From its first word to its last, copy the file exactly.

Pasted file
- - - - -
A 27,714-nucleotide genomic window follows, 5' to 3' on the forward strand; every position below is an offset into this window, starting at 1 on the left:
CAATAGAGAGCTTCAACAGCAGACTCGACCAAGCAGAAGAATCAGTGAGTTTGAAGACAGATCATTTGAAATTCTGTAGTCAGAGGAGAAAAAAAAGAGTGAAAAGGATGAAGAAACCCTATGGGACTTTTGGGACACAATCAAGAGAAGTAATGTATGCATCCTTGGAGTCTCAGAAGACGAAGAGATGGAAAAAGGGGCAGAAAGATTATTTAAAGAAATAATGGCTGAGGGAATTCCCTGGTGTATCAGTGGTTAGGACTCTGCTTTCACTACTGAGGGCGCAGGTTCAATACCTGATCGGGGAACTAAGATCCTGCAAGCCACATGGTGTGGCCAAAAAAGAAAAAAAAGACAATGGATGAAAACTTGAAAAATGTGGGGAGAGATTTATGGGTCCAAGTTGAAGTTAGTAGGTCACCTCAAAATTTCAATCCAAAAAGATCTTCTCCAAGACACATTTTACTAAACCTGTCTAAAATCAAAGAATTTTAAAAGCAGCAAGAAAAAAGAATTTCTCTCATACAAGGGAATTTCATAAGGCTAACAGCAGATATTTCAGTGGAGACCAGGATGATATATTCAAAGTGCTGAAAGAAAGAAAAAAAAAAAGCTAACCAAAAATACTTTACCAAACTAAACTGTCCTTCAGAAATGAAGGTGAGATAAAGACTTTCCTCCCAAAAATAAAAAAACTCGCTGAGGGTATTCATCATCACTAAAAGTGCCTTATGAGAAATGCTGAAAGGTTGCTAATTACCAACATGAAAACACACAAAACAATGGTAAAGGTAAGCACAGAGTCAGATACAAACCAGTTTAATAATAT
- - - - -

A 27,714-nucleotide genomic window follows, 5' to 3' on the forward strand; every position below is an offset into this window, starting at 1 on the left:
CAATAGAGAGCTTCAACAGCAGACTCGACCAAGCAGAAGAATCAGTGAGTTTGAAGACAGATCATTTGAAATTCTGTAGTCAGAGGAGAAAAAAAAGAGTGAAAAGGATGAAGAAACCCTATGGGACTTTTGGGACACAATCAAGAGAAGTAATGTATGCATCCTTGGAGTCTCAGAAGACGAAGAGATGGAAAAAGGGGCAGAAAGATTATTTAAAGAAATAATGGCTGAGGGAATTCCCTGGTGTATCAGTGGTTAGGACTCTGCTTTCACTACTGAGGGCGCAGGTTCAATACCTGATCGGGGAACTAAGATCCTGCAAGCCACATGGTGTGGCCAAAAAAGAAAAAAAAGACAATGGATGAAAACTTGAAAAATGTGGGGAGAGATTTATGGGTCCAAGTTGAAGTTAGTAGGTCACCTCAAAATTTCAATCCAAAAAGATCTTCTCCAAGACACATTTTACTAAACCTGTCTAAAATCAAAGAATTTTAAAAGCAGCAAGAAAAAAGAATTTCTCTCATACAAGGGAATTTCATAAGGCTAACAGCAGATATTTCAGTGGAGACCAGGATGATATATTCAAAGTGCTGAAAGAAAGAAAAAAAAAAAGCTAACCAAAAATACTTTACCAAACTAAACTGTCCTTCAGAAATGAAGGTGAGATAAAGACTTTCCTCCCAAAAATAAAAAAACTCGCTGAGGGTATTCATCATCACTAAAAGTGCCTTATGAGAAATGCTGAAAGGTTGCTAATTACCAACATGAAAACACACAAAACAATGGTAAAGGTAAGCACAGAGTCAGATACAAACCAGTTTAATAATAT